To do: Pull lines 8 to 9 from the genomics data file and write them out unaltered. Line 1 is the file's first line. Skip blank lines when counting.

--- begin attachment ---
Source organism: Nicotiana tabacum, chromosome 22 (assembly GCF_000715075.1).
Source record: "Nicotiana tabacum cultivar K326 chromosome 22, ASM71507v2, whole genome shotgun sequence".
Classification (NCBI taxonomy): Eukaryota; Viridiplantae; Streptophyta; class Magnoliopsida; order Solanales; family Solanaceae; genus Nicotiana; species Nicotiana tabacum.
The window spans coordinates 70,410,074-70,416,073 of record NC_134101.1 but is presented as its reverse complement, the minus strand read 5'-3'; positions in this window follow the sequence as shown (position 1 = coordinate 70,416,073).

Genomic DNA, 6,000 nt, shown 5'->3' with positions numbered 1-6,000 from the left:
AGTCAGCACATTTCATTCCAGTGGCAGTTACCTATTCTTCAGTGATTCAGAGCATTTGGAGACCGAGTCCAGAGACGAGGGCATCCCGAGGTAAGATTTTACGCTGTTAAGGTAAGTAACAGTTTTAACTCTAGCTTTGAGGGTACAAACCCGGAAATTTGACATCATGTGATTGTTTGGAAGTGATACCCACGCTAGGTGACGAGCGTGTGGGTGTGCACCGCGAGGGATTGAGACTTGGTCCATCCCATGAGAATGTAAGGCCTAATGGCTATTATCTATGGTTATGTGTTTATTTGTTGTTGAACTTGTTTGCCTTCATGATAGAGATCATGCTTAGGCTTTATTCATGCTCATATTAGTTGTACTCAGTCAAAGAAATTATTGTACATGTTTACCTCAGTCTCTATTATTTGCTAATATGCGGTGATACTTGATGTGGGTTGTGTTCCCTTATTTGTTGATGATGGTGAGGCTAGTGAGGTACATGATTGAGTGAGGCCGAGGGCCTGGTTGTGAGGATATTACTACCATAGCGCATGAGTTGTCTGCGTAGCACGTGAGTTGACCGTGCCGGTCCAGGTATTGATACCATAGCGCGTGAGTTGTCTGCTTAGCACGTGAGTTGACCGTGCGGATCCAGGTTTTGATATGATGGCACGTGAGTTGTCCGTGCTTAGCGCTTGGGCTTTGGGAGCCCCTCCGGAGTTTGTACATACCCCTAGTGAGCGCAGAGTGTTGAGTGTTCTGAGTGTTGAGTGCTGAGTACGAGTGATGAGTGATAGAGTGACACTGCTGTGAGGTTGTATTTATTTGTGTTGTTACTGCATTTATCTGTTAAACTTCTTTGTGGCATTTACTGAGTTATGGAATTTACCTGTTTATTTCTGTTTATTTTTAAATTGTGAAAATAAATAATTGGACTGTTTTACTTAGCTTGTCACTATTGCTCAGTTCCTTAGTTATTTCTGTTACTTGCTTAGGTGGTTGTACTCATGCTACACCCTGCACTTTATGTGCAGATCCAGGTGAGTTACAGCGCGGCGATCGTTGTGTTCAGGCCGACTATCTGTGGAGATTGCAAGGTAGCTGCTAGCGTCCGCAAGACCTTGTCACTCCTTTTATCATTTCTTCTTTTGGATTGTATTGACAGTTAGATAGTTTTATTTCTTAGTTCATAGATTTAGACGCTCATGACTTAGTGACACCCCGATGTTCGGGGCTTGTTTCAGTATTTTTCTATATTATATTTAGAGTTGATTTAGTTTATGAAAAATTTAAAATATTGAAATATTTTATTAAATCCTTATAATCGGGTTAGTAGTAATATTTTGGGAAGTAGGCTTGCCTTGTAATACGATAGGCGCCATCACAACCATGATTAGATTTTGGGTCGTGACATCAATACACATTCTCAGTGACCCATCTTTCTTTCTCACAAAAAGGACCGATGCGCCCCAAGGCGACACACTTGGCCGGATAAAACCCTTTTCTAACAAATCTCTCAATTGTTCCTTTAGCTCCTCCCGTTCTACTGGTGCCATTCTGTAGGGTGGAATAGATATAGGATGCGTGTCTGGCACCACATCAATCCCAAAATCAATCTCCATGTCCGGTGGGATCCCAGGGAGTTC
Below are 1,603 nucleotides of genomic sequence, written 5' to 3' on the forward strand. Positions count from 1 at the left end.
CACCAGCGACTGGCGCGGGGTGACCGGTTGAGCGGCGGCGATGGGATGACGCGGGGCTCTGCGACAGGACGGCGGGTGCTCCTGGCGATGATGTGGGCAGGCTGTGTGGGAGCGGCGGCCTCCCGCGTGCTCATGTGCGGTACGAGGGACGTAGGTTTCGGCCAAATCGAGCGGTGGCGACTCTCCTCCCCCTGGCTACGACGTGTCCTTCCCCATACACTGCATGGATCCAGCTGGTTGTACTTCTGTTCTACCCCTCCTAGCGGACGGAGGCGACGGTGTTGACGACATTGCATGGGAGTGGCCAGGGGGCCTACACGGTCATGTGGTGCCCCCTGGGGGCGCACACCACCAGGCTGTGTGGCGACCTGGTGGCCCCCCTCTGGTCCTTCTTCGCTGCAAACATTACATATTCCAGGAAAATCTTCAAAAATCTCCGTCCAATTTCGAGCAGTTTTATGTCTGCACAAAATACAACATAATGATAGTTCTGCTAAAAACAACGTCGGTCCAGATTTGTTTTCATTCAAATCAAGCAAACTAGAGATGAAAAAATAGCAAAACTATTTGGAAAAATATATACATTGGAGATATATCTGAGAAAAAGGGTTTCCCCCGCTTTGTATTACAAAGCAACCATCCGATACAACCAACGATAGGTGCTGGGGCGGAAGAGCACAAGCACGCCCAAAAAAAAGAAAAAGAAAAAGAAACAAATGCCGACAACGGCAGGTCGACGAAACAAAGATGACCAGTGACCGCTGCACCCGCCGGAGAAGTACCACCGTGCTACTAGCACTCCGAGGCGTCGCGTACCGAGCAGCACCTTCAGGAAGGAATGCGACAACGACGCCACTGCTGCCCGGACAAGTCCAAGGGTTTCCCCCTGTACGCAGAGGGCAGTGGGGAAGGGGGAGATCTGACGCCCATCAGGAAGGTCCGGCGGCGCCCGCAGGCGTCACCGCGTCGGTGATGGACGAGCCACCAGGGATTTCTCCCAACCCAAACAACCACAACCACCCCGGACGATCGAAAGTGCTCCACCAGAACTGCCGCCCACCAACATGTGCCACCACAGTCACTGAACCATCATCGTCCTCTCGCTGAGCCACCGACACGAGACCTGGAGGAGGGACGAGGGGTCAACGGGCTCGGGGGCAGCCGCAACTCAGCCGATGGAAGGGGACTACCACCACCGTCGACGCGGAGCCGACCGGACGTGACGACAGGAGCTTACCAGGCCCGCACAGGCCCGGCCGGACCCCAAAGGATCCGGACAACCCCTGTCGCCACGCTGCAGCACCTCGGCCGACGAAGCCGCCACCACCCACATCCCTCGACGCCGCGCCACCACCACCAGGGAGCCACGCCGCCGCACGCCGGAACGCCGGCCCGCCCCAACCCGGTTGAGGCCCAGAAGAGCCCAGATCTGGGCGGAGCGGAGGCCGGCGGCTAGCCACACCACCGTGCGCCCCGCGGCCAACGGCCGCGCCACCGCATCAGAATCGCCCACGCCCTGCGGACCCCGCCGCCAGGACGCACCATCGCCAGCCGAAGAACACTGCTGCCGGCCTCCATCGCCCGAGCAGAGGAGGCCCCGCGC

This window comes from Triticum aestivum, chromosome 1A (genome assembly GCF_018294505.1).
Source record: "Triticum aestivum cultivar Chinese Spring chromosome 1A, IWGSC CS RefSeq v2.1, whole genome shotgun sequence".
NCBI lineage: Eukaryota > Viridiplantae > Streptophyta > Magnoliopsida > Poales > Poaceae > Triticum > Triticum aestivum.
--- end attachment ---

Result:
CACCAGCGACTGGCGCGGGGTGACCGGTTGAGCGGCGGCGATGGGATGACGCGGGGCTCTGCGACAGGACGGCGGGTGCTCCTGGCGATGATGTGGGCAGGCTGTGTGGGAGCGGCGGCCTCCCGCGTGCTCATGTGCGGTACGAGGGACGTAGGTTTCGGCCAAATCGAGCGGTGGCGACTCTCCTCCCCCTGGCTACGACGTGTCCTTCCCCATACACTGCATGGATCCAGCTGGTTGTACTTCTGTTCTACCCCTCCTAGCGGACGGAGGCGACGGTGTTGACGACATTGCATGGGAGTGGCCAGGGGGCCTACACGGTCATGTGGTGCCCCCTGGGGGCGCACACCACCAGGCTGTGTGGCGACCTGGTGGCCCCCCTCTGGTCCTTCTTCGCTGCAAACATTACATATTCCAGGAAAATCTTCAAAAATCTCCGTCCAATTTCGAGCAGTTTTATGTCTGCACAAAATACAACATAATGATAGTTCTGCTAAAAACAACGTCGGTCCAGATTTGTTTTCATTCAAATCAAGCAAACTAGAGATGAAAAAATAGCAAAACTATTTGGAAAAATATATACATTGGAGATATATCTGAGAAAAAGGGTTTCCCCCGCTTTGTATTACAAAGCAACCATCCGATACAACCAACGATAGGTGCTGGGGCGGAAGAGCACAAGCACGCCCAAAAAAAAGAAAAAGAAAAAGAAACAAATGCCGACAACGGCAGGTCGACGAAACAAAGATGACCAGTGACCGCTGCACCCGCCGGAGAAGTACCACCGTGCTACTAGCACTCCGAGGCGTCGCGTACCGAGCAGCACCTTCAGGAAGGAATGCGACAACGACGCCACTGCTGCCCGGACAAGTCCAAGGGTTTCCCCCTGTACGCAGAGGGCAGTGGGGAAGGGGGAGATCTGACGCCCATCAGGAAGGTCCGGCGGCGCCCGCAGGCGTCACCGCGTCGGTGATGGACGAGCCACCAGGGATTTCTCCCAACCCAAACAACCACAACCACCCCGGACGATCGAAAGTGCTCCACCAGAACTGCCGCCCACCAACATGTGCCACCACAGTCACTGAACCATCATCGTCCTCTCGCTGAGCCACCGACACGAGACCTGGAGGAGGGACGAGGGGTCAACGGGCTCGGGGGCAGCCGCAACTCAGCCGATGGAAGGGGACTACCACCACCGTCGACGCGGAGCCGACCGGACGTGACGACAGGAGCTTACCAGGCCCGCACAGGCCCGGCCGGACCCCAAAGGATCCGGACAACCCCTGTCGCCACGCTGCAGCACCTCGGCCGACGAAGCCGCCACCACCCACATCCCTCGACGCCGCGCCACCACCACCAGGGAGCCACGCCGCCGCACGCCGGAACGCCGGCCCGCCCCAACCCGGTTGAGGCCCAGAAGAGCCCAGATCTGGGCGGAGCGGAGGCCGGCGGCTAGCCACACCACCGTGCGCCCCGCGGCCAACGGCCGCGCCACCGCATCAGAATCGCCCACGCCCTGCGGACCCCGCCGCCAGGACGCACCATCGCCAGCCGAAGAACACTGCTGCCGGCCTCCATCGCCCGAGCAGAGGAGGCCCCGCGC

This window comes from Triticum aestivum, chromosome 1A (genome assembly GCF_018294505.1).